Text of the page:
The commanding officer, executive officer and senior non-commissioned officer of the USS Fitzgerald have been removed from their duties for cause amid the fallout surrounding the deadly collision between the USS Fitzgerald and a cargo ship off the coast of Japan on June 17.
"We've lost trust and confidence in their ability to lead in those positions and they will not return to the ship," Vice Chief of Naval Operations Adm. William Moran told reporters at the Pentagon late Thursday. The 7th Fleet also said several junior officers were relieved of duty.
While the final investigation into the collision is ongoing, Moran said: "We do not have to have the investigation complete to start the process."
The Fitzgerald's commanding officer, Cdr. Bryce Benson, and the executive officer, Cdr. Sean Babbiit, were both sleeping, and the master chief petty officer, Brice Baldwin, were not on the bridge at the time of the collision, according to the Navy.
The bow of the cargo ship directly struck the commander's cabin, according to the Navy's report detailing the immediate aftermath of the collision.
The report said Benson "was hanging from the side of the ship" when he was retrieved by crewmembers who were forced to use a sledgehammer, kettlebell and their bodies to break through the door and gain access to the heavily damaged cabin.
Benson was medically evacuated via helicopter due to the severity of his injuries and he placed on limited duty status on July 11.
"There are a lot of sailors" who have undergone the non-judicial punishment process and "survived and done well," Moran said, but "when you look at what happened here, it's going to be pretty hard to recover from this."
"Serious mistakes were made by members of the crew," Moran said, adding that "clearly at some point the bridge team lost situational awareness."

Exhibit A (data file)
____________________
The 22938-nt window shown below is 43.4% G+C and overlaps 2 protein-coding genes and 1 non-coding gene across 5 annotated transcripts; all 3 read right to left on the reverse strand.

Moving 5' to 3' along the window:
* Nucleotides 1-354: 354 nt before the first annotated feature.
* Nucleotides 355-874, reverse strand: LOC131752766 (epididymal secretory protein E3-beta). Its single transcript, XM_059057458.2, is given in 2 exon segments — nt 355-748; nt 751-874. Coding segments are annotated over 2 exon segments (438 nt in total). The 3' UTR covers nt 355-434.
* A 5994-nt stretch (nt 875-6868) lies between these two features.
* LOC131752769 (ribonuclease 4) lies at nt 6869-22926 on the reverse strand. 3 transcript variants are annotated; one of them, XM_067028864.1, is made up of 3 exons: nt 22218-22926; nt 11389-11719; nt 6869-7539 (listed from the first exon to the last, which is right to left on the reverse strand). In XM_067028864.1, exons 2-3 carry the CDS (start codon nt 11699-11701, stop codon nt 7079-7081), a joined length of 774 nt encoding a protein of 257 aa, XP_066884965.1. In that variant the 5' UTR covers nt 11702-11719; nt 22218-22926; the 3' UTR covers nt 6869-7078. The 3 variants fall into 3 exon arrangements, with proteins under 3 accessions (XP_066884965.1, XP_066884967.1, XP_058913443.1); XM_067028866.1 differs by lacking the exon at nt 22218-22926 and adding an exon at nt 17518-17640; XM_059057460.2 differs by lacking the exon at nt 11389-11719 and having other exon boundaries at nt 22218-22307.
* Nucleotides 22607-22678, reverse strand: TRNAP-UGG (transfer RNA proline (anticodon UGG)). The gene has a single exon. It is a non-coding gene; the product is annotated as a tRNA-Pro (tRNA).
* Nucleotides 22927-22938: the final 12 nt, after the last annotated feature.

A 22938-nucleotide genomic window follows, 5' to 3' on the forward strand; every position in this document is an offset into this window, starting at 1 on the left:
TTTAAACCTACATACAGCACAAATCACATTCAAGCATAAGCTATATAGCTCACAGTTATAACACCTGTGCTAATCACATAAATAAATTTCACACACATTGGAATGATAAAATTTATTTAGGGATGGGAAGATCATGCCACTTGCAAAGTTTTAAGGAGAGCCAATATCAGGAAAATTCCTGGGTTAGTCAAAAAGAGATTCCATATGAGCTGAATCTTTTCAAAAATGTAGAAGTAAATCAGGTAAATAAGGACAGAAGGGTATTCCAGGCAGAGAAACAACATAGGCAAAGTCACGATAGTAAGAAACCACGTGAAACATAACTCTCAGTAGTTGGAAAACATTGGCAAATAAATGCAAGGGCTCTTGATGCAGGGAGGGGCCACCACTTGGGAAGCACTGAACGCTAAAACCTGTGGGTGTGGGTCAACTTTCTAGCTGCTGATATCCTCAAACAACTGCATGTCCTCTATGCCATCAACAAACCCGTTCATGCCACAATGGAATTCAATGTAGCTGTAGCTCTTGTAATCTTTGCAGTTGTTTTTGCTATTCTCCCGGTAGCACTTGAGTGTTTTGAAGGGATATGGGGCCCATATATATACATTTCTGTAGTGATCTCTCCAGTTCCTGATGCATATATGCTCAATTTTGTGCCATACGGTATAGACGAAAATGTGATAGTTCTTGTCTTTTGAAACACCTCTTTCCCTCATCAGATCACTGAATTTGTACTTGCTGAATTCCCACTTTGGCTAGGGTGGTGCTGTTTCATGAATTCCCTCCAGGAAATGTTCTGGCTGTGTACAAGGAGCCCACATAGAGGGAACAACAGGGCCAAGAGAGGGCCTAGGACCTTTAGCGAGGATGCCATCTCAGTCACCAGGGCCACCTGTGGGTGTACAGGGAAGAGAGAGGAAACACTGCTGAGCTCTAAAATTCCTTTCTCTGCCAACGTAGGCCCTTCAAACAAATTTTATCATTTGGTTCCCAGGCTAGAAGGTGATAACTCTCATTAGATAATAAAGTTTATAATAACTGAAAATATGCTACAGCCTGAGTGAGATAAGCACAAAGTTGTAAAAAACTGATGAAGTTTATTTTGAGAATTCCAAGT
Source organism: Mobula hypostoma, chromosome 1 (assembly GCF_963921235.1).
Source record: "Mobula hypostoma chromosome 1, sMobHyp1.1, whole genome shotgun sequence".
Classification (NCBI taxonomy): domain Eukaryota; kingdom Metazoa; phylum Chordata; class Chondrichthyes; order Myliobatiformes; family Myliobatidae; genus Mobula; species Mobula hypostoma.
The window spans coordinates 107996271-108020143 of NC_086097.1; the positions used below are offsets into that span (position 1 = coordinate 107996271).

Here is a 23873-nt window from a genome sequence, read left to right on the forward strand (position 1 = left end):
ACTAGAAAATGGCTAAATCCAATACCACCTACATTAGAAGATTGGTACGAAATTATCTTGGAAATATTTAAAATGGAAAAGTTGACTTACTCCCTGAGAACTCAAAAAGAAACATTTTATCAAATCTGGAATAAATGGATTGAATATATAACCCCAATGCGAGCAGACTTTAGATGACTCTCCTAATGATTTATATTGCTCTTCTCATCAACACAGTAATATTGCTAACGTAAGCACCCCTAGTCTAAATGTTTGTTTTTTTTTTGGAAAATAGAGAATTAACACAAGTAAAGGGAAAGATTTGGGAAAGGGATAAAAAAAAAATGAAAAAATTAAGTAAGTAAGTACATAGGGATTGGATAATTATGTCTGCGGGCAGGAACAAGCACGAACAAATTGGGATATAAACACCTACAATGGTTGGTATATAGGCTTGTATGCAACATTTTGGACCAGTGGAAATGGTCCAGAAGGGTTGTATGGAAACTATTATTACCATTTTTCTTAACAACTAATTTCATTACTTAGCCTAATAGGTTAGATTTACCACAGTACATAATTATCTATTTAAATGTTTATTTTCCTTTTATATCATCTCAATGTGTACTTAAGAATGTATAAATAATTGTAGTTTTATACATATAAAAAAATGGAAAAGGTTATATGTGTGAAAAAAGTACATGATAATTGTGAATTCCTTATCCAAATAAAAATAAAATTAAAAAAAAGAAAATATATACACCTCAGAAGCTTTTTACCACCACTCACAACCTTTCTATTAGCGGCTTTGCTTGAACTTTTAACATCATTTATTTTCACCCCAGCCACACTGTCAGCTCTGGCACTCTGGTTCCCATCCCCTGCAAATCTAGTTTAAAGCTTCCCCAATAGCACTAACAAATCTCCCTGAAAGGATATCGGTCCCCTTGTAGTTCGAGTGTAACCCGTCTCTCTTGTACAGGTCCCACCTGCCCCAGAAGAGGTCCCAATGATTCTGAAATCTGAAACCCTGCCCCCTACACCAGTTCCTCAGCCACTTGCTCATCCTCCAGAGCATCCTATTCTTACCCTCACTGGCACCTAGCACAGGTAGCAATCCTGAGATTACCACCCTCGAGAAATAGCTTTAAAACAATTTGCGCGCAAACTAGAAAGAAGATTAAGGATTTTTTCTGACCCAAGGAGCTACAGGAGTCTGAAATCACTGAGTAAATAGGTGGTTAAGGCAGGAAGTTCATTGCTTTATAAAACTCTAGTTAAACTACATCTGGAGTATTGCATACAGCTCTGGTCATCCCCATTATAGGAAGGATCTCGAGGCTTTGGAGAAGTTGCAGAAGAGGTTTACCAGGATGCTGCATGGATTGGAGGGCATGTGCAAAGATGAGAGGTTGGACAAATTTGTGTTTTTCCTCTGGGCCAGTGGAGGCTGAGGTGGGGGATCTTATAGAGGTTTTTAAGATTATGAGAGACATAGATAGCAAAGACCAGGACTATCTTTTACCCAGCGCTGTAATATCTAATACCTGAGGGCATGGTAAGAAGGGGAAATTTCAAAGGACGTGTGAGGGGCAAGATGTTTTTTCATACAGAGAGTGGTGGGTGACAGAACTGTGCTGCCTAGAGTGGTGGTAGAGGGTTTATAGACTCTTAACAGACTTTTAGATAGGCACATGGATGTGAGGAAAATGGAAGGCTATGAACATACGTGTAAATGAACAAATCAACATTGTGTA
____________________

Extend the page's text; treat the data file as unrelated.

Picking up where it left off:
One additional sailor has already undergone the captain's mast. Several other sailors are due to go through the process, including the people who were on watch that night.
The Navy also plans to review its training and qualification procedures in the wake of the deadly collision, in which the Fitzgerald was heavily damaged. It will have to be brought back to the US for repairs.
"The collision was avoidable and both ships demonstrated poor seamanship. Within Fitzgerald, flawed watch stander teamwork and inadequate leadership contributed to the collision that claimed the lives of seven Fitzgerald sailors, injured injured three more, and damaged both ships," the 7th Fleet said in a statement.
The Navy's report on the immediate aftermath provides a harrowing account of US sailors attempting to escape a rapidly flooding sleeping area that filled with water within minutes after the cargo ship's bow tore a hole in the side of the Fitzgerald. Of the 35 sailors in the sleeping area at the time of the collision, 28 were able to escape, but the remaining seven sailors died.
The report describes a chaotic scene following the collision between the Fitzgerald and the much larger cargo ship. Some sailors were thrown from their beds, while others remained asleep. Sailors ran through the sleeping area, attempting to awaken their still-sleeping crew members.
"At least one sailor had to be pulled from his rack and into the water before he woke up," the report said, referring to the Naval term for a bed.
The crew had to move quickly to escape the area using a ladder before the sleeping area became completely flooded, with the report saying the room "was nearly flooded within a span of 30 to 60 seconds."
"By the time the third sailor to leave arrived at the ladder, the water was already waist deep," the report said.
Rear Adm. Charles F. Williams wrote in the memo accompanying the report that the sailors in that sleeping area "should be commended for their response to the dangerous and deadly threat they faced."
Moran said the investigation will have to be completed before any medals or awards can be adjudicated to any sailors for acts of heroism.
An acting commanding officer had been assigned to the Fitzgerald following the collision, and a permanent replacement, Cdr. Garrett Miller, has been identified and is expected to take command soon.
The full investigation will have to be completed in order for the Navy to assign responsibility for the collision.
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